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I hate to be asking this, but I just don't understand the operation. I've been reading various resources, mostly this: http://services.eng.uts.edu.au/~venkat/pe_html/ch07s1/ch07s1p1.htm though. From what I understand, when the voltage source is connected to the circuit, current flows through the circuit like so:

enter image description here

When this is happening, presumably the capacitor is being charged as well. But even at this point I seem to be misunderstanding: surely the load receives the input voltage as well? So even if you wanted the load to receive say 20V stepped down from 120V, when the source was connected at least, there would be 120V across it. Surely this could damage components rated for 20V? I suppose with PWM you could minimise the time that the load was exposed directly to the input voltage to negligible times, but I'm not sure. I'd just really appreciate it if someone could clear up my confusion about this.

In terms of general operation: one way I can think of the buck converter working is if the capacitor is charged to the 'Output' voltage and then the inductor is used to keep the capacitor near this voltage during the presumably much longer off cycles?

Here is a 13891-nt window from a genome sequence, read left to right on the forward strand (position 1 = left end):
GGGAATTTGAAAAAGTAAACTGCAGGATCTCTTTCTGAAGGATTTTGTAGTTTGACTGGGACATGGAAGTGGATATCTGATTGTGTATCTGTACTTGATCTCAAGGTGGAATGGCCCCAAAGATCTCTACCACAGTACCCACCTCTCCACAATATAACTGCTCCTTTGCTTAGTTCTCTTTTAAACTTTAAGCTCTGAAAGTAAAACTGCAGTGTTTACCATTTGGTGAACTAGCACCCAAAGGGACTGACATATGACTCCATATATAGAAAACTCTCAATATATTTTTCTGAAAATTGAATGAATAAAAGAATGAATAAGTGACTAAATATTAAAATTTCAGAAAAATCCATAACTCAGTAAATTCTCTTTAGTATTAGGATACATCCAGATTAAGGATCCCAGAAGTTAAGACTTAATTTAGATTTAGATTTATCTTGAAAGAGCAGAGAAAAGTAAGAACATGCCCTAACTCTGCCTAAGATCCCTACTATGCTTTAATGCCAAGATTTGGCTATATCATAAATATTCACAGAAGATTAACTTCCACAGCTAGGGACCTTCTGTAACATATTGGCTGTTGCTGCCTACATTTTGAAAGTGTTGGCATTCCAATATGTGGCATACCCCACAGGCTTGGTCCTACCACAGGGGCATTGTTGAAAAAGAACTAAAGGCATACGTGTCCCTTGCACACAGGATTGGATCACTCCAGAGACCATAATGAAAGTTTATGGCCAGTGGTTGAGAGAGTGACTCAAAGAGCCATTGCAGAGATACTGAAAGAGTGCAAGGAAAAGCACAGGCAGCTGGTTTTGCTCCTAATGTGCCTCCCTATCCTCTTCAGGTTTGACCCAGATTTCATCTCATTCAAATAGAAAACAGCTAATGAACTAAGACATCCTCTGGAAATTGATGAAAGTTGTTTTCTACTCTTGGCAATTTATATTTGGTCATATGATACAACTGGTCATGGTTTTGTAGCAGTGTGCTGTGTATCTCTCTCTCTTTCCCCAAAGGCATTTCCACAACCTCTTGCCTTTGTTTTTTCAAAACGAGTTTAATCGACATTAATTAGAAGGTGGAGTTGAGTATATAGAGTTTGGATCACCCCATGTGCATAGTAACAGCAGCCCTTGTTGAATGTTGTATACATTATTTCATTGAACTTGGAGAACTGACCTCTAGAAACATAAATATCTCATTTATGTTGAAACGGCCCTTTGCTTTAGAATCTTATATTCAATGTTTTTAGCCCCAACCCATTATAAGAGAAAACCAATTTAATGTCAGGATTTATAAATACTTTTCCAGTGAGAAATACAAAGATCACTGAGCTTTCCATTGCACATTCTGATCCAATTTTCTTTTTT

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The basic answer to your misunderstanding is that the load and the input voltage are NOT connected directly when the switch is closed. The inductor is between the two.

Voltage accross a inductor can change quickly, but current only changes proportional to the applied voltage. In other words, the current will ramp up slowly. The load only sees the current coming out of the inductor. If the switch were to remain closed, that current would eventually build up too much voltage on the capacitor. However, the switch is only closed for short periods and with a average duty cycle so that the average current coming thru the inductor is exactly what is needed to maintain the desired voltage on the output capacitor.

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  • \$\begingroup\$ Ah! I don't know how I missed that, thanks! Inductor is in series with the rest of the circuit. I was looking at the parallel capacitor and load and neglecting the inductor more or less completely. Now that that's cleared up, my conceptions on how it 'should' work where the capacitor is charged up 'only so much' until the output voltage seems to be true. \$\endgroup\$ – ColdestShadow Aug 25 '12 at 23:51
  • \$\begingroup\$ I also stuck at the same place as you were. But I have re-readed and gone through some video tutorials. \$\endgroup\$ – Standard Sandun Dec 15 '12 at 17:24

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